• Gold futures edged up 0.7% to finish at $1,900.70, bringing their monthly gain to 5.8%.
  • Bitcoin made an aggressive 7.2% advance to $41,937.38. (Bitcoin trades 24 hours a day; prices reported here are as of 4 p.m.)
  • Block (SQ (opens in new tab)) jumped 6.4% after BMO Capital Research analyst James Fotheringham upgraded the fintech stock (opens in new tab) to Outperform from Market Perform (the equivalents of Buy and Hold, respectively). The analyst expects Block's May 18 investor day to be a potentially positive catalyst for the stock, and expects Square to turn in earnings and growth beats. "Our SQ model is more bullish than consensus due to out-year forecasts for a softer landing for Cash App (faster user growth and broader product monetization) and Afterpay accretion to revenue growth (+2%) and earnings per share (+4%)," Fotheringham says.
  • Defense stocks caught a bid as Russia's attack continued. Additionally, among countries increasing aid to Ukraine was Germany, which said it would send 1,000 anti-tank weapons and 500 Stinger missiles. Germany also annnounced it would lift its defense spending above 2% of gross domestic product (GDP) from its 2021 estimated level of 1.53%, per NATO statistics. Raytheon Technologies (RTX (opens in new tab), +4.7%), Northrup Grumman (NOC (opens in new tab), +7.9%) and Lockheed Martin (LMT, (opens in new tab) +6.7%) were among those that finished higher.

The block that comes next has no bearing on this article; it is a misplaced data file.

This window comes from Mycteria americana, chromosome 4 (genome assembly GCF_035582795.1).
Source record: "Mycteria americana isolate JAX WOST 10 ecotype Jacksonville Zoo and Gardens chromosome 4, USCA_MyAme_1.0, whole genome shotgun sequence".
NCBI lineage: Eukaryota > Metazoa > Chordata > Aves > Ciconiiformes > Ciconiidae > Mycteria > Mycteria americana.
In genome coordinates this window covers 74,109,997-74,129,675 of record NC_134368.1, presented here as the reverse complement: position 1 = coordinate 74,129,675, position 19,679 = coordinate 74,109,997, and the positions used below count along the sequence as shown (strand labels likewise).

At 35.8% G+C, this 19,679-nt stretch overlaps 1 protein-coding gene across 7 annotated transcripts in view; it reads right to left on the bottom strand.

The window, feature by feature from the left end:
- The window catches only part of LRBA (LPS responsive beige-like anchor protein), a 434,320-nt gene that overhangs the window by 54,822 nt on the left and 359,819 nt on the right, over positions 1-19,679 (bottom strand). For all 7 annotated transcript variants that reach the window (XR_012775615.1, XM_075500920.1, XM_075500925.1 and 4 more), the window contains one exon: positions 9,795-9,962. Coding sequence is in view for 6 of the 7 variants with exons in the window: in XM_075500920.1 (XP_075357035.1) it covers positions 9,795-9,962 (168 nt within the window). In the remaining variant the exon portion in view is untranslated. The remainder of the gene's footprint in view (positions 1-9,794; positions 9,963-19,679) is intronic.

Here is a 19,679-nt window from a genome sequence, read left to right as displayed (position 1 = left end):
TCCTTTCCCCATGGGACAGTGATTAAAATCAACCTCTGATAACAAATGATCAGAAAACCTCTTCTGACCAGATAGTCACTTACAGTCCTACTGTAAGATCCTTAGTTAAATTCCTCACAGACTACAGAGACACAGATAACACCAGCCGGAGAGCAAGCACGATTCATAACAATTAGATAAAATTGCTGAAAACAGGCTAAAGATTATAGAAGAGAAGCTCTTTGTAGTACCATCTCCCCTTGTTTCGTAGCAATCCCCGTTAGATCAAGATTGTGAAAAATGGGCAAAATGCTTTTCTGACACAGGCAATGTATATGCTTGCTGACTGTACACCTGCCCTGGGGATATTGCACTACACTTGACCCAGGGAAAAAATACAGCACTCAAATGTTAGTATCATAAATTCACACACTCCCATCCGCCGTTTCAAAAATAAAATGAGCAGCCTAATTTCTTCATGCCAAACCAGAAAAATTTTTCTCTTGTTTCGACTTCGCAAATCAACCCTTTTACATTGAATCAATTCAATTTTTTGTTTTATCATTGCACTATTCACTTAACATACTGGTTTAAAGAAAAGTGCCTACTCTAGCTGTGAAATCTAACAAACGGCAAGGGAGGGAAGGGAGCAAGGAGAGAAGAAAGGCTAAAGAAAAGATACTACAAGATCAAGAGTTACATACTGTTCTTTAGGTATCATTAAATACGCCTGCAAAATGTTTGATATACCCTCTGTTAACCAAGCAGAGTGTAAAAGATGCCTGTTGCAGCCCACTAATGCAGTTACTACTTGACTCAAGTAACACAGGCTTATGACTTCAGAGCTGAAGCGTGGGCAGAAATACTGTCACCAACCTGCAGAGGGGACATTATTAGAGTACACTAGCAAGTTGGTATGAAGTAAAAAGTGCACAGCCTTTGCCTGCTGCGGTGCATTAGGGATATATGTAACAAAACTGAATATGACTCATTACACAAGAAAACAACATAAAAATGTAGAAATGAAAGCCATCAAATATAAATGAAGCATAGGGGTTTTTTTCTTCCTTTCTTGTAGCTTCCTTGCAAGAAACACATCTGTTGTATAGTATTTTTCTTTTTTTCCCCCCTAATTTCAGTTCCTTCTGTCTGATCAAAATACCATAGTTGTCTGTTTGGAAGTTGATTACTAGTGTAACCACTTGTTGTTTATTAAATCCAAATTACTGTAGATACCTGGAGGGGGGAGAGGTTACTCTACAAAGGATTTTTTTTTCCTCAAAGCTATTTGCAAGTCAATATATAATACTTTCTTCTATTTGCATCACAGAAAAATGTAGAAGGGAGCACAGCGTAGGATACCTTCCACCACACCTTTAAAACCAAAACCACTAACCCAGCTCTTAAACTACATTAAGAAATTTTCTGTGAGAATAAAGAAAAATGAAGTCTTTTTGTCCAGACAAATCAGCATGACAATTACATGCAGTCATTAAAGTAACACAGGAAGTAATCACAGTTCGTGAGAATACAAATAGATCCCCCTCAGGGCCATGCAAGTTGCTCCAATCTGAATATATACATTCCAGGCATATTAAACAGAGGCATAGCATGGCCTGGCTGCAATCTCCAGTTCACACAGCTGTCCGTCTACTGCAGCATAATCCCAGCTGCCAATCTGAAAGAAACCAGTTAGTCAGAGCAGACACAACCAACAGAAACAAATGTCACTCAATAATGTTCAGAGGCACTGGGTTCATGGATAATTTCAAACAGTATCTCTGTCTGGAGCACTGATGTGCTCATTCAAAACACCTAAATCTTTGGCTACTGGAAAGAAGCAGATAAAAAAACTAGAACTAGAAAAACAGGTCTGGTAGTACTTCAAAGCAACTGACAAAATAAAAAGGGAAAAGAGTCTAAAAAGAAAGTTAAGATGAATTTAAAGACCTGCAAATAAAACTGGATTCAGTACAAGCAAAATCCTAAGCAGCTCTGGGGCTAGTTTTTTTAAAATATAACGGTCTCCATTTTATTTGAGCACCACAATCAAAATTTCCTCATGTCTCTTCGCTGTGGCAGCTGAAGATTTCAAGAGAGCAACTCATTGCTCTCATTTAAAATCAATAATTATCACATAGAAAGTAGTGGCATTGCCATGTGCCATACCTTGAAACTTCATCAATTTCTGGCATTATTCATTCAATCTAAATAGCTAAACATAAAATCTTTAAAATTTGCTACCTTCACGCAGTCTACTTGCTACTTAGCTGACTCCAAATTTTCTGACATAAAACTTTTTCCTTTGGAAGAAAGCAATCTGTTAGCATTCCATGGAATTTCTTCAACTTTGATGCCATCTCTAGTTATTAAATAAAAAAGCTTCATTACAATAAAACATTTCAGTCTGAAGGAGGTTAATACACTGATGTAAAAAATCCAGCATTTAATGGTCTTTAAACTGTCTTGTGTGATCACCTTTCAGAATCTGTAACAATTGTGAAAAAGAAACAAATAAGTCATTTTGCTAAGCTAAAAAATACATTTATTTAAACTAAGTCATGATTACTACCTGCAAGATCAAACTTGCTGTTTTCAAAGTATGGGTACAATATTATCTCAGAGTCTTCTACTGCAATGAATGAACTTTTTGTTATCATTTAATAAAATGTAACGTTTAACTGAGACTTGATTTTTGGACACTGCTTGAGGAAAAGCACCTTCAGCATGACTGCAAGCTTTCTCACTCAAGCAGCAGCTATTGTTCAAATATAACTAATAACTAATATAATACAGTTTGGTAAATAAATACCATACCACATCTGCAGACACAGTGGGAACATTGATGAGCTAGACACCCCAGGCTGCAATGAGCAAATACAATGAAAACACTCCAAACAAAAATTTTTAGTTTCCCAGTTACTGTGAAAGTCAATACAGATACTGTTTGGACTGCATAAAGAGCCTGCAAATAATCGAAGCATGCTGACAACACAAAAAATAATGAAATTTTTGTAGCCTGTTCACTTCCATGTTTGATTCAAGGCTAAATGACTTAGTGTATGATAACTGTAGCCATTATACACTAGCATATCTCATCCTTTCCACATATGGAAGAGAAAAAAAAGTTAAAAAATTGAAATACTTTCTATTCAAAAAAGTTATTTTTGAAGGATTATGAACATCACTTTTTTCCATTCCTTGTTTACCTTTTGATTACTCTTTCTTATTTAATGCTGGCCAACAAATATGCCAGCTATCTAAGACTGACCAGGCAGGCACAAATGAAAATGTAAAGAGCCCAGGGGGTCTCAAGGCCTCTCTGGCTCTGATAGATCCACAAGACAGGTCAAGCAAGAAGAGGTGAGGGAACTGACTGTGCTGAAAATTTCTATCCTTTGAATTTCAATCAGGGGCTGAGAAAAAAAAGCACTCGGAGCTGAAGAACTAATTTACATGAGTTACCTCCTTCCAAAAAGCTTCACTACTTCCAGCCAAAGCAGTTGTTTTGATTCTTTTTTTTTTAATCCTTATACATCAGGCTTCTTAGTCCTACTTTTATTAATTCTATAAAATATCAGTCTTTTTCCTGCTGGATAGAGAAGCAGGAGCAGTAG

Every quarter, we take a long gander at what Wall Street's "smart money" is up to.

Naturally, Warren Buffett tends to dominate the spotlight – his Berkshire Hathaway equity portfolio (opens in new tab) is regularly scrutinized by those wondering what the world's most famous investor is buying and selling (opens in new tab) from one quarter to the next.

But we also look at which stocks have garnered the most attention from the hedge fund community.

Yes, hedge funds as a whole actually have a pretty poor long-term track record, but given their collective resources, monitoring their most popular ideas can still be educational. And let's give theim their due: Hedge funds are having a market-beating 2022 – which one would expect, as their hedging strategies are designed to limit downside risk. Unsurprisingly, hedge fund managers are elbow-deep in blue-chip stocks, as their massive market capitalizations and liquidity allow institutional investors to buy and sell in large quantities without drastically affecting pricing in those stocks.

Here, we look at the 25 blue chips that these smart-money managers are stashing away.

Kyle Woodley
Senior Investing Editor, Kiplinger.com

Kyle is senior investing editor for Kiplinger.com. As a writer and columnist, he also specializes in exchange-traded funds. He joined Kiplinger in September 2017 after spending six years at InvestorPlace.com, where he managed the editorial staff. His work has appeared in several outlets, including U.S. News & World Report and MSN Money, he has appeared as a guest on Fox Business Network and Money Radio, and he has been quoted in MarketWatch, Vice and Univision, among other outlets. He is a proud graduate of The Ohio State University, where he earned a BA in journalism.